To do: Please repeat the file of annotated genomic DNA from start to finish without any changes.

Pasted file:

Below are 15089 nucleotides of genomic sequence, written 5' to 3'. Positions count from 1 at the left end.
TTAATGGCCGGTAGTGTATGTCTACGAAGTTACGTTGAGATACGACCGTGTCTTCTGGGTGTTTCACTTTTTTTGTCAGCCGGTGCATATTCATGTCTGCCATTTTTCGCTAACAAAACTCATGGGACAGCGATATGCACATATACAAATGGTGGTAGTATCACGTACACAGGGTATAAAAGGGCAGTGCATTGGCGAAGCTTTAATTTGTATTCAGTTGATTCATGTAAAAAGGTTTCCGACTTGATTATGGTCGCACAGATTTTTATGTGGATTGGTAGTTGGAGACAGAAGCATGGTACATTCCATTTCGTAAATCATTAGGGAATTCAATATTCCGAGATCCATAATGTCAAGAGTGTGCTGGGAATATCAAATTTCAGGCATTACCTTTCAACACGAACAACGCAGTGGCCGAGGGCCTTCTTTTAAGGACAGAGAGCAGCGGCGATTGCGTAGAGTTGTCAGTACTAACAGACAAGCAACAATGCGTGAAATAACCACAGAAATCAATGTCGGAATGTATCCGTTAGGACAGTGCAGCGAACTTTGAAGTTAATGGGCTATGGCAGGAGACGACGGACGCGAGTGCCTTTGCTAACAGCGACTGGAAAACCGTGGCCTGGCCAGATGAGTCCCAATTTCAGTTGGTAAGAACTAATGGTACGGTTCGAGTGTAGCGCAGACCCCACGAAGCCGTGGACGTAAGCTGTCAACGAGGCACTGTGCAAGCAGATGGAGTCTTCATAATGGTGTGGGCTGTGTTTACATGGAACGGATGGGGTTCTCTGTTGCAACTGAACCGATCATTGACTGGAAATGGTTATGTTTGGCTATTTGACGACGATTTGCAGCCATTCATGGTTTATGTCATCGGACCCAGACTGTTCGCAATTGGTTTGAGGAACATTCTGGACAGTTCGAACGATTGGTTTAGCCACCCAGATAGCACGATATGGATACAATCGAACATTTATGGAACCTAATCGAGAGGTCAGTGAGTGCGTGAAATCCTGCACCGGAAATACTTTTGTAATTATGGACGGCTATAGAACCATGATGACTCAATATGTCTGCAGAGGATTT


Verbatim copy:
Below are 15089 nucleotides of genomic sequence, written 5' to 3'. Positions count from 1 at the left end.
TTAATGGCCGGTAGTGTATGTCTACGAAGTTACGTTGAGATACGACCGTGTCTTCTGGGTGTTTCACTTTTTTTGTCAGCCGGTGCATATTCATGTCTGCCATTTTTCGCTAACAAAACTCATGGGACAGCGATATGCACATATACAAATGGTGGTAGTATCACGTACACAGGGTATAAAAGGGCAGTGCATTGGCGAAGCTTTAATTTGTATTCAGTTGATTCATGTAAAAAGGTTTCCGACTTGATTATGGTCGCACAGATTTTTATGTGGATTGGTAGTTGGAGACAGAAGCATGGTACATTCCATTTCGTAAATCATTAGGGAATTCAATATTCCGAGATCCATAATGTCAAGAGTGTGCTGGGAATATCAAATTTCAGGCATTACCTTTCAACACGAACAACGCAGTGGCCGAGGGCCTTCTTTTAAGGACAGAGAGCAGCGGCGATTGCGTAGAGTTGTCAGTACTAACAGACAAGCAACAATGCGTGAAATAACCACAGAAATCAATGTCGGAATGTATCCGTTAGGACAGTGCAGCGAACTTTGAAGTTAATGGGCTATGGCAGGAGACGACGGACGCGAGTGCCTTTGCTAACAGCGACTGGAAAACCGTGGCCTGGCCAGATGAGTCCCAATTTCAGTTGGTAAGAACTAATGGTACGGTTCGAGTGTAGCGCAGACCCCACGAAGCCGTGGACGTAAGCTGTCAACGAGGCACTGTGCAAGCAGATGGAGTCTTCATAATGGTGTGGGCTGTGTTTACATGGAACGGATGGGGTTCTCTGTTGCAACTGAACCGATCATTGACTGGAAATGGTTATGTTTGGCTATTTGACGACGATTTGCAGCCATTCATGGTTTATGTCATCGGACCCAGACTGTTCGCAATTGGTTTGAGGAACATTCTGGACAGTTCGAACGATTGGTTTAGCCACCCAGATAGCACGATATGGATACAATCGAACATTTATGGAACCTAATCGAGAGGTCAGTGAGTGCGTGAAATCCTGCACCGGAAATACTTTTGTAATTATGGACGGCTATAGAACCATGATGACTCAATATGTCTGCAGAGGATTT